Advancing Basic Science for Humanity
2014 Nanoscience Prize Explanatory Notes
The ability to image objects with visible light is at the heart of our perception of the world, and is essential in fields ranging from cancer diagnostics to astronomy. Up until only a few years ago, the resolution of optical imaging was thought to be limited by the wavelength of light, making it impossible to image nano-objects.
In making their award, the Kavli Prize Committee in Nanoscience has selected three scientists who have demonstrated how to break this resolution limit and how to use light to interact with matter with nanoscale precision, allowing the development of new and more efficient imaging techniques and photonic devices.
Thomas W. Ebbesen was primarily working on carbon nanostructures when he made an extraordinary observation in a different field. He noticed that light could be transmitted through a metal plate with a pattern of holes that were much smaller than the wavelength. The phenomenon was unexpected because it was assumed that, when a beam of light hits a hole smaller than its wavelength, it is affected by very poor transmission and strong diffraction.
Focused ion beam micrograph image of the bull’s eye structure on a 300 nm-thick silver film used to demonstrated transmission through a subwavelength hole. The hole has a diameter of 250 nm, the grooves periodicity is 500 nm and their depth is 60 nm. (Science 297, 820-822 (2002))
More systematic experiments showed that this extraordinary optical transmission, as it was named in the seminal paper that reported the results in 1998, was only occurring for specific wavelengths, and there was a well-defined relationship between these wavelengths and the periodicity of the holes. The phenomenon was related to the interaction of the light beam with surface plasmons. These are collective electron states in a metal that can harvest the incident light at a wavelength determined by the geometry of the metallic surface, that is, the periodicity and shape of the holes. The effect of the plasmons was so strong that they could channel part of the light hitting the metal surface, and send it through the holes, resulting in a transmission higher than 100%.
Ebbesen kept working on this topic and shortly after he and his colleagues showed that light could also be transmitted through a single hole in a metal plate measuring only a couple of hundred nanometres in diameter. This worked as long as the hole was surrounded by a periodic structure of grooves in the metal that allowed a light beam to be coupled with the plasmons. What is more, not only can light be transmitted through such a small hole; it can also be beamed in a collimated ray. Ebbesen and co-workers studied a so-called bull’s eye structure, consisting in a periodic pattern of concentric grooves in a silver plate around a 200 nm hole. If the same structure is fabricated also on the output side of the hole, the light exits as in an almost parallel beam.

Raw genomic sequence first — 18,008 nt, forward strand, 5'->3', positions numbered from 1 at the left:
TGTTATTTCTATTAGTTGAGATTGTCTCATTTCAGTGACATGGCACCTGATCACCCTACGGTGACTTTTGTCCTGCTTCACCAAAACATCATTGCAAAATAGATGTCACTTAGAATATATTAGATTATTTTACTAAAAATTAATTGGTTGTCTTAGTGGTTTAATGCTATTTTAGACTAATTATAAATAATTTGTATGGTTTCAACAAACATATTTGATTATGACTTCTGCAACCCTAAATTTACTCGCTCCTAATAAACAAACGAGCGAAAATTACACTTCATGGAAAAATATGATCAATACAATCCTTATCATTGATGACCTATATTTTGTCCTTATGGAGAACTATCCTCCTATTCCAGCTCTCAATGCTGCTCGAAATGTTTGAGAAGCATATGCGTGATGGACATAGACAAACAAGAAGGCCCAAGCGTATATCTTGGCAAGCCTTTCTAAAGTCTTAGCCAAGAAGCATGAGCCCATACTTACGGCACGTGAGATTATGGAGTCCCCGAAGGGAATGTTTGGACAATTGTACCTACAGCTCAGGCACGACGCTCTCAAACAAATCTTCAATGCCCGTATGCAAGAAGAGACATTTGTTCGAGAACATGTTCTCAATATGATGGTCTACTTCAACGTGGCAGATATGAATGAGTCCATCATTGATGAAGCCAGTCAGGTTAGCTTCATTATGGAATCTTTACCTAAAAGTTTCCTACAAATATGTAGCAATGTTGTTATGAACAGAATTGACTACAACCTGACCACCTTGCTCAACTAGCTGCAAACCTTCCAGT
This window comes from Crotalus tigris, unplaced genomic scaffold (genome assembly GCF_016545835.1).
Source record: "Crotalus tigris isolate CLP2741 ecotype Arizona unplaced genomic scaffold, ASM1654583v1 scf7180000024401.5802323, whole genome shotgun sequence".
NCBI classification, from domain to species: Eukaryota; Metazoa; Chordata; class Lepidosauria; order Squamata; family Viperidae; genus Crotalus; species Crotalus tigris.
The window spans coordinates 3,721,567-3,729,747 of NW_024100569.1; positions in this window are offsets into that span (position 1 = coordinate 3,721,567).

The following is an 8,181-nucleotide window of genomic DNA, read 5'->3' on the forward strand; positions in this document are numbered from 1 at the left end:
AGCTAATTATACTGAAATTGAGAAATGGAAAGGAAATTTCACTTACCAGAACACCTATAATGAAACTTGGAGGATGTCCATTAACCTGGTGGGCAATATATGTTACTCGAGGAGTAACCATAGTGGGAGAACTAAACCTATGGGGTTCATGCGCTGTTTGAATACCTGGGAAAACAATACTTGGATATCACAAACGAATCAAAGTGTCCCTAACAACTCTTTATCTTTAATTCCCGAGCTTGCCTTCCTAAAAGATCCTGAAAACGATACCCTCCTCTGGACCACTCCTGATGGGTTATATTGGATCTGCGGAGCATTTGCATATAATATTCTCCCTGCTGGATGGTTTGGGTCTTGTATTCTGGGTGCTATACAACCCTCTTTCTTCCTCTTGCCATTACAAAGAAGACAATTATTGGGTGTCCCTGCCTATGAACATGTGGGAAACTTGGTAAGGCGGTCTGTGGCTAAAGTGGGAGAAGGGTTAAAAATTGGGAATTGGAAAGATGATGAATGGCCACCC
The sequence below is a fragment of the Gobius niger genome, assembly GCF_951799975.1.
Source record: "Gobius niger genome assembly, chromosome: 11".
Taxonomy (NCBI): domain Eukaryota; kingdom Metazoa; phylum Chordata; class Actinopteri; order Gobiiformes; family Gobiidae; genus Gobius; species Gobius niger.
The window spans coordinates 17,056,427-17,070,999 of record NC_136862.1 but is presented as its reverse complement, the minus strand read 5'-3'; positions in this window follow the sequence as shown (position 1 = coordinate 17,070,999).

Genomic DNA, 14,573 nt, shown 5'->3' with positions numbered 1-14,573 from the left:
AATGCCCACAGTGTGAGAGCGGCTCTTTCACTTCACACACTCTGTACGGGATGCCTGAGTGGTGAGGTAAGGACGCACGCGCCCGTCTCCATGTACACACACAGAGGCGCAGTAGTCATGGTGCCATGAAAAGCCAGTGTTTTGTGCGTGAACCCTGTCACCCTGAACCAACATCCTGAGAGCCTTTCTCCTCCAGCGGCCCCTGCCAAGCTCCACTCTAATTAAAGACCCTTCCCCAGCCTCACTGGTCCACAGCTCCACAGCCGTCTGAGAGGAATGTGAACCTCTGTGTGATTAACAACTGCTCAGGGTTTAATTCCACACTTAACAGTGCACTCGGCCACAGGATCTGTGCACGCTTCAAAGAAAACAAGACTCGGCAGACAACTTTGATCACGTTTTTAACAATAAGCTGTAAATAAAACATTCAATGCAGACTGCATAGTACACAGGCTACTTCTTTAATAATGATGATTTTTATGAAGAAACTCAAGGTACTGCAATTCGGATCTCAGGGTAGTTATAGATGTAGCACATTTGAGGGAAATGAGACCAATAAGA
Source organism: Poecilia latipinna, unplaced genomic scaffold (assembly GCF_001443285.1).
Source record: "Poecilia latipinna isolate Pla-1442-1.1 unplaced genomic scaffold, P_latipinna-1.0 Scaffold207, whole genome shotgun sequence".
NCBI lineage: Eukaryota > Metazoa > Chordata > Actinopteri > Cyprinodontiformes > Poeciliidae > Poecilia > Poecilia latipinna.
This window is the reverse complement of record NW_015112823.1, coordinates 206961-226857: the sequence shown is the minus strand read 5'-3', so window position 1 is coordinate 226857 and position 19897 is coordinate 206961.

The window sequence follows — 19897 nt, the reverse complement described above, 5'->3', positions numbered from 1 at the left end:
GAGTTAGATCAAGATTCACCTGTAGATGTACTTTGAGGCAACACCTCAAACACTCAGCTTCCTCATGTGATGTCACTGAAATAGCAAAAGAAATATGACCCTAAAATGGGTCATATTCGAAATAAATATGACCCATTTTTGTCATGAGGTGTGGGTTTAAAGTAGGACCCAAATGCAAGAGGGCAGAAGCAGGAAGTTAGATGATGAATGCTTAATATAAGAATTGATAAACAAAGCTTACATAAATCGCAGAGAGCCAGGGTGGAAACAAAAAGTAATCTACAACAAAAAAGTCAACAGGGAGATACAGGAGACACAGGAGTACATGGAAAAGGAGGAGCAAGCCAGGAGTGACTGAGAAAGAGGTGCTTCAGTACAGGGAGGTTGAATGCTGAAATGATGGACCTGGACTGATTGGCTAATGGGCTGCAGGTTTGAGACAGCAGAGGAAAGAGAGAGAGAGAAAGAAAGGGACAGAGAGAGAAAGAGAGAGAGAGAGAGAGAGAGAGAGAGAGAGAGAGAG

The extraordinary light transmission through sub-wavelength holes has several applications in diverse fields of photonics. Because of the dependence of the transmitted wavelength on the geometry of the metal plate, it is possible to design very selective optical filters or polarizers. The creation of collimated and very small beams can be used in photonic devices like lasers. Furthermore, it was shown that the fluorescence of a single molecule collected through one such hole is substantially enhanced. Finally, it is, in principle, possible to use the phenomenon to obtain very small features in lithography, the technique of forming patterns onto materials that allows subsequent formation of devices and circuits
In the late 1980s, while working on his postgraduate project in Heidelberg, Stefan W. Hell became interested in ways to improve the resolution of confocal microscopy. In particular, he convinced himself that it would be possible to break the barrier of 200 nm resolution in optical microscopy imposed by Ernst Abbe’s law in 1873, assumed as a fundamental limit by the whole scientific community.
According to Abbe’s law, the optical resolution of a microscope is limited by the smallest spot at which a microscope objective can focus a laser beam. For example, in fluorescence microscopy, molecular dyes known as fluorophores are injected into a tissue and illuminated to produce an image. Fluorophores within the laser spot are all illuminated at the same time, resulting in a resolution which is at best 200 nm.
STED microscopy image of protein complexes (right), revealing a much higher resolution than conventional confocal microscopy (left). The scale bar is 500 nm. (Adapted from Biophysical Journal 105, L01–L03 (2013))
Hell realized that the best way to overcome the limitations set by Abbe’s law was to affect the electronic states of the fluorophores. In standard fluorescence microscopy, a laser beam is used to excite the fluorophores from their ground states to a state with higher energy. After a certain time, the fluorophores decay back to their ground state by the emission of light. In 1994, while working in Turku, Finland, Hell published a theoretical paper explaining the concept of what is now known as stimulated emission depletion (STED) microscopy. Beside the laser beam used in fluorescence microscopy, a second, donut-shaped beam was superimposed to the first one to force all fluorophores located outside the central hole of the donut back to the ground state without emitting light. By varying the intensity of the laser and the shape of the donut, it would be possible to improve the resolution, in principle to a few nanometres.